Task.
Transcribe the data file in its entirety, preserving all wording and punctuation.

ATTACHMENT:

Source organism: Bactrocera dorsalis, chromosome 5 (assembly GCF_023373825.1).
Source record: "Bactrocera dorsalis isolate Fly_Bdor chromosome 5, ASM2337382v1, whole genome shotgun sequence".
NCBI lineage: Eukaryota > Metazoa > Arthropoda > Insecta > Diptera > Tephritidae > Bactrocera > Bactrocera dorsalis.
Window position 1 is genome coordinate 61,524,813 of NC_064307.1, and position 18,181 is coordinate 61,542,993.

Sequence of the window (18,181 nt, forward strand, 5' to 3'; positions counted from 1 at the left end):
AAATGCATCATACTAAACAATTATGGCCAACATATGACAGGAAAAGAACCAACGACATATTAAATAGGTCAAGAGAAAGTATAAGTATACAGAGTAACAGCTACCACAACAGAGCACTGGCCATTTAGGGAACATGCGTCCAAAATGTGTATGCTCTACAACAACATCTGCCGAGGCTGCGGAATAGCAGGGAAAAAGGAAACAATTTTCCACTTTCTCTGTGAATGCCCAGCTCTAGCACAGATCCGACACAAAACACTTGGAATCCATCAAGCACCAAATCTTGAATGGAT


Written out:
Source organism: Bactrocera dorsalis, chromosome 5 (assembly GCF_023373825.1).
Source record: "Bactrocera dorsalis isolate Fly_Bdor chromosome 5, ASM2337382v1, whole genome shotgun sequence".
NCBI lineage: Eukaryota > Metazoa > Arthropoda > Insecta > Diptera > Tephritidae > Bactrocera > Bactrocera dorsalis.
Window position 1 is genome coordinate 61,524,813 of NC_064307.1, and position 18,181 is coordinate 61,542,993.

Sequence of the window (18,181 nt, forward strand, 5' to 3'; positions counted from 1 at the left end):
AAATGCATCATACTAAACAATTATGGCCAACATATGACAGGAAAAGAACCAACGACATATTAAATAGGTCAAGAGAAAGTATAAGTATACAGAGTAACAGCTACCACAACAGAGCACTGGCCATTTAGGGAACATGCGTCCAAAATGTGTATGCTCTACAACAACATCTGCCGAGGCTGCGGAATAGCAGGGAAAAAGGAAACAATTTTCCACTTTCTCTGTGAATGCCCAGCTCTAGCACAGATCCGACACAAAACACTTGGAATCCATCAAGCACCAAATCTTGAATGGAT